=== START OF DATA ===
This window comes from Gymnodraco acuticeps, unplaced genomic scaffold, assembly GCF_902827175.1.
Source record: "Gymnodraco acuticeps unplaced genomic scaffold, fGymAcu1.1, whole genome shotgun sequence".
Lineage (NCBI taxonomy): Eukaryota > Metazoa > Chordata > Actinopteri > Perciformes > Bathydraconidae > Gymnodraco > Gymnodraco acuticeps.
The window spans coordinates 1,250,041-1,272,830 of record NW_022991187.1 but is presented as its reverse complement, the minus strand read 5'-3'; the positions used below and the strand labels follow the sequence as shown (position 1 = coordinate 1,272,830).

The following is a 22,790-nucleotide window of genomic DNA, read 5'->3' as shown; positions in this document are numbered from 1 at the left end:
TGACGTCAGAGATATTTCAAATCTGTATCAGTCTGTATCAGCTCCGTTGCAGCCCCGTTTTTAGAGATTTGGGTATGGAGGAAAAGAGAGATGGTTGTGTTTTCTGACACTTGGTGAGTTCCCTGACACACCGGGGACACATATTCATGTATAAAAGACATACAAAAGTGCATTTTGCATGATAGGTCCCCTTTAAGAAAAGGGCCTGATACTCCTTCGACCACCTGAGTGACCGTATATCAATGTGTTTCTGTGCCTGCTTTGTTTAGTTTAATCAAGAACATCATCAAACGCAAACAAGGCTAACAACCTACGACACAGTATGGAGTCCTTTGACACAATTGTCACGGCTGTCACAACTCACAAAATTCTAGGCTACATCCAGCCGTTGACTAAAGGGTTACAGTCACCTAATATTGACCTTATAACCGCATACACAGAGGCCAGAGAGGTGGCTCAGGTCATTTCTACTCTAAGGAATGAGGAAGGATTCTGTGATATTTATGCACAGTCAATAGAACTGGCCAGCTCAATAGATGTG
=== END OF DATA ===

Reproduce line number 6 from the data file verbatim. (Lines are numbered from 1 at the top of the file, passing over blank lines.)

TGACGTCAGAGATATTTCAAATCTGTATCAGTCTGTATCAGCTCCGTTGCAGCCCCGTTTTTAGAGATTTGGGTATGGAGGAAAAGAGAGATGGTTGTGTTTTCTGACACTTGGTGAGTTCCCTGACACACCGGGGACACATATTCATGTATAAAAGACATACAAAAGTGCATTTTGCATGATAGGTCCCCTTTAAGAAAAGGGCCTGATACTCCTTCGACCACCTGAGTGACCGTATATCAATGTGTTTCTGTGCCTGCTTTGTTTAGTTTAATCAAGAACATCATCAAACGCAAACAAGGCTAACAACCTACGACACAGTATGGAGTCCTTTGACACAATTGTCACGGCTGTCACAACTCACAAAATTCTAGGCTACATCCAGCCGTTGACTAAAGGGTTACAGTCACCTAATATTGACCTTATAACCGCATACACAGAGGCCAGAGAGGTGGCTCAGGTCATTTCTACTCTAAGGAATGAGGAAGGATTCTGTGATATTTATGCACAGTCAATAGAACTGGCCAGCTCAATAGATGTG